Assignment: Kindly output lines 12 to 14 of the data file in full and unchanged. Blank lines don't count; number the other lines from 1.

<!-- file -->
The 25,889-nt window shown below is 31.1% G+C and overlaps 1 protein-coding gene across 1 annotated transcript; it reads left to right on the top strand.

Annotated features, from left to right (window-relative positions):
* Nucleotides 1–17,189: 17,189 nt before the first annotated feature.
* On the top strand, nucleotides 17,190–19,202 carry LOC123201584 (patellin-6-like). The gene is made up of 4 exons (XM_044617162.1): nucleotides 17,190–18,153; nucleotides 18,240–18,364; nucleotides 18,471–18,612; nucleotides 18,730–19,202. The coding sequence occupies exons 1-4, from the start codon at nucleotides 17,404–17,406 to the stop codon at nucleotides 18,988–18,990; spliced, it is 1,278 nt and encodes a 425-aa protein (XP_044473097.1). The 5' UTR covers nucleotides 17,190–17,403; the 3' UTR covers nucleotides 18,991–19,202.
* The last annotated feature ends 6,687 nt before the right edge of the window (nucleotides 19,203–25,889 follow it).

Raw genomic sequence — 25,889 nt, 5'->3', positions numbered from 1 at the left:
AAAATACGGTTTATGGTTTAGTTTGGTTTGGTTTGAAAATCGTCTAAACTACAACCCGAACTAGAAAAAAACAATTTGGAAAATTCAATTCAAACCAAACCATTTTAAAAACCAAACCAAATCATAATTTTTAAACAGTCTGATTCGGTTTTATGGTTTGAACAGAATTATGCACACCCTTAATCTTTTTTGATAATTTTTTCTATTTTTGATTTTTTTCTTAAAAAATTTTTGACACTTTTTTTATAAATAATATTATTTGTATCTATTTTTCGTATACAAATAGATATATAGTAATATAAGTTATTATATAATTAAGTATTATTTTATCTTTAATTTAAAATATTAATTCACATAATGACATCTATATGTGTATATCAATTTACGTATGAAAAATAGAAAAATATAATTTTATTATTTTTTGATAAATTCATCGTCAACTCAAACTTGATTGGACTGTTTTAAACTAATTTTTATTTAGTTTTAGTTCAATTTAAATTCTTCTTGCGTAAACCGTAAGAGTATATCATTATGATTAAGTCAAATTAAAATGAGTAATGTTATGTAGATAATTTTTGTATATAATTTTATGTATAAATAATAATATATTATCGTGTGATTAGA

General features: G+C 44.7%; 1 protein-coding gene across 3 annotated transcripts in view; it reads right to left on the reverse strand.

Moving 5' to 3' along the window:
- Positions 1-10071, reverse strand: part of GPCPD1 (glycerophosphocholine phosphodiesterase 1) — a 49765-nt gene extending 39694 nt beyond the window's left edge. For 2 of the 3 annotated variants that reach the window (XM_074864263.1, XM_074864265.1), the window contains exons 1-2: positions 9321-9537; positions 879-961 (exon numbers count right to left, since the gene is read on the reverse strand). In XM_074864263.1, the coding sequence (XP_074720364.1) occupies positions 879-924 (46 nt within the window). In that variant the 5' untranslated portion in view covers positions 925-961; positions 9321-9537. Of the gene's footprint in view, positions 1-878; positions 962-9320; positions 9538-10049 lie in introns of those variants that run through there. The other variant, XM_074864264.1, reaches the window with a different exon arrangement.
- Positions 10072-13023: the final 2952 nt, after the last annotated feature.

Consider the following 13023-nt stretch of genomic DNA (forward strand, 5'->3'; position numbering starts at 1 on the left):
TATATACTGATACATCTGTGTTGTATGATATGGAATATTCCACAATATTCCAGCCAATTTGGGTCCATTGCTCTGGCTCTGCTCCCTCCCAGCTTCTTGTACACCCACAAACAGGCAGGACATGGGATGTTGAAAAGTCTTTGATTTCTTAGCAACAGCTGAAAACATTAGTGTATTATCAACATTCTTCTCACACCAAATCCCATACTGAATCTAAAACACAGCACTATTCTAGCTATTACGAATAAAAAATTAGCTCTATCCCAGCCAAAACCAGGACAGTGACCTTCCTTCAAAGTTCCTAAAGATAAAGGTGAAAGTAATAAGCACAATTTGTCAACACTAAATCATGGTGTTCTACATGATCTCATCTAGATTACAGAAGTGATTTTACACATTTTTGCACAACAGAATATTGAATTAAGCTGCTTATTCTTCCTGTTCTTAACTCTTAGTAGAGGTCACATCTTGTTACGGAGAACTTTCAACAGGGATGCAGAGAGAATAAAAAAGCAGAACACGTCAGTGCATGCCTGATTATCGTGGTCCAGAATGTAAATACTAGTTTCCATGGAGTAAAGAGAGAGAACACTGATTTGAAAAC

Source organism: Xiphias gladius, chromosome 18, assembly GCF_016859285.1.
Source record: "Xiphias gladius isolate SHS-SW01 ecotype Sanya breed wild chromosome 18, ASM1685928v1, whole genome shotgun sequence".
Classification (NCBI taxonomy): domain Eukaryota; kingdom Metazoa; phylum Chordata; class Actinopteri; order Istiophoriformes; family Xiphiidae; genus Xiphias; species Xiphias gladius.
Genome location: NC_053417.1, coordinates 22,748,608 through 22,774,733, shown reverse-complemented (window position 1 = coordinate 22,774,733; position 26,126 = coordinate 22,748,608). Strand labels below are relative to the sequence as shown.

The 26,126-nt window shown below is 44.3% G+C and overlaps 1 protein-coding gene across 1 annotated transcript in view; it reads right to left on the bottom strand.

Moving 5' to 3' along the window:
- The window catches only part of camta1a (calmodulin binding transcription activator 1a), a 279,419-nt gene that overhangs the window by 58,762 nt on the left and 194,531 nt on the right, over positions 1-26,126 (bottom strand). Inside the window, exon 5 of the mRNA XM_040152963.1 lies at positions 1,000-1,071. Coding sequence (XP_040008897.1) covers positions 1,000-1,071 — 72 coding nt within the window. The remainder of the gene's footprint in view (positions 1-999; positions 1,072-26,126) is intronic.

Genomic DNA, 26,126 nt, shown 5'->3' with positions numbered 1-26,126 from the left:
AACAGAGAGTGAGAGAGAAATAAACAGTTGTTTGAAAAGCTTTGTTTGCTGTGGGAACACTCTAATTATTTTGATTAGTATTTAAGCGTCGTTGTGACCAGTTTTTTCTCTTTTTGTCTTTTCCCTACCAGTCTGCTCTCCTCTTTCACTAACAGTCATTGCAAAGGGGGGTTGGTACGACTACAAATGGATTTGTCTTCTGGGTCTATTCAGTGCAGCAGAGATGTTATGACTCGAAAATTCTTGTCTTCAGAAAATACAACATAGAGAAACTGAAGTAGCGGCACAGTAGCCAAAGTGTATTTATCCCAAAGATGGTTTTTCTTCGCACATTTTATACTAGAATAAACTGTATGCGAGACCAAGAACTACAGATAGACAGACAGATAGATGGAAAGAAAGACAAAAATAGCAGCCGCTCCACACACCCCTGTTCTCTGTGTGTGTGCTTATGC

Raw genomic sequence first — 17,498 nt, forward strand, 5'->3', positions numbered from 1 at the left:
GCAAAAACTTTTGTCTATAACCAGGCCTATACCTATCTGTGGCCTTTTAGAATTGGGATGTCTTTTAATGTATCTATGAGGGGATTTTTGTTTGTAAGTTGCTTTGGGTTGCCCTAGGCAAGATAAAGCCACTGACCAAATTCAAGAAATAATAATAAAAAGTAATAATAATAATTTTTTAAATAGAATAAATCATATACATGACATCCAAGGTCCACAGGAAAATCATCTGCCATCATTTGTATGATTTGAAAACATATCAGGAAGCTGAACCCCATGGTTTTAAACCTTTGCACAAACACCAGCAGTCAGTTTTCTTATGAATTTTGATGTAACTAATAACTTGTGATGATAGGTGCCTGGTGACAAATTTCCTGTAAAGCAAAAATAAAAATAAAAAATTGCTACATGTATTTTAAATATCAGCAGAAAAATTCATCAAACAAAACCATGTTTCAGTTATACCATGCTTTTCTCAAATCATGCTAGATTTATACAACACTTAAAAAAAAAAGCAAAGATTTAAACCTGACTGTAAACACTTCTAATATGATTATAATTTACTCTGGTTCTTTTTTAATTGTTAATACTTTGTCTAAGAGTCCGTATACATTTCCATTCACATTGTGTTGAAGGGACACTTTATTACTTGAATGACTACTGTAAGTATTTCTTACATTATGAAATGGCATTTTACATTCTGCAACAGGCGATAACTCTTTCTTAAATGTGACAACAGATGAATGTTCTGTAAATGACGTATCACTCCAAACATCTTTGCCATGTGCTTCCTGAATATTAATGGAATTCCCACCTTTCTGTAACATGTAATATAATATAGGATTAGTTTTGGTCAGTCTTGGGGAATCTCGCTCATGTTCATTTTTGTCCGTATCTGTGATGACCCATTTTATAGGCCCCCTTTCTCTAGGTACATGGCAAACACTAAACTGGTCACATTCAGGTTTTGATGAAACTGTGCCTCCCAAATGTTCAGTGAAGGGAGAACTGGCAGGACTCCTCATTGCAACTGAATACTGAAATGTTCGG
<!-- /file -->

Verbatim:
Consider the following 13023-nt stretch of genomic DNA (forward strand, 5'->3'; position numbering starts at 1 on the left):
TATATACTGATACATCTGTGTTGTATGATATGGAATATTCCACAATATTCCAGCCAATTTGGGTCCATTGCTCTGGCTCTGCTCCCTCCCAGCTTCTTGTACACCCACAAACAGGCAGGACATGGGATGTTGAAAAGTCTTTGATTTCTTAGCAACAGCTGAAAACATTAGTGTATTATCAACATTCTTCTCACACCAAATCCCATACTGAATCTAAAACACAGCACTATTCTAGCTATTACGAATAAAAAATTAGCTCTATCCCAGCCAAAACCAGGACAGTGACCTTCCTTCAAAGTTCCTAAAGATAAAGGTGAAAGTAATAAGCACAATTTGTCAACACTAAATCATGGTGTTCTACATGATCTCATCTAGATTACAGAAGTGATTTTACACATTTTTGCACAACAGAATATTGAATTAAGCTGCTTATTCTTCCTGTTCTTAACTCTTAGTAGAGGTCACATCTTGTTACGGAGAACTTTCAACAGGGATGCAGAGAGAATAAAAAAGCAGAACACGTCAGTGCATGCCTGATTATCGTGGTCCAGAATGTAAATACTAGTTTCCATGGAGTAAAGAGAGAGAACACTGATTTGAAAAC

Source organism: Xiphias gladius, chromosome 18, assembly GCF_016859285.1.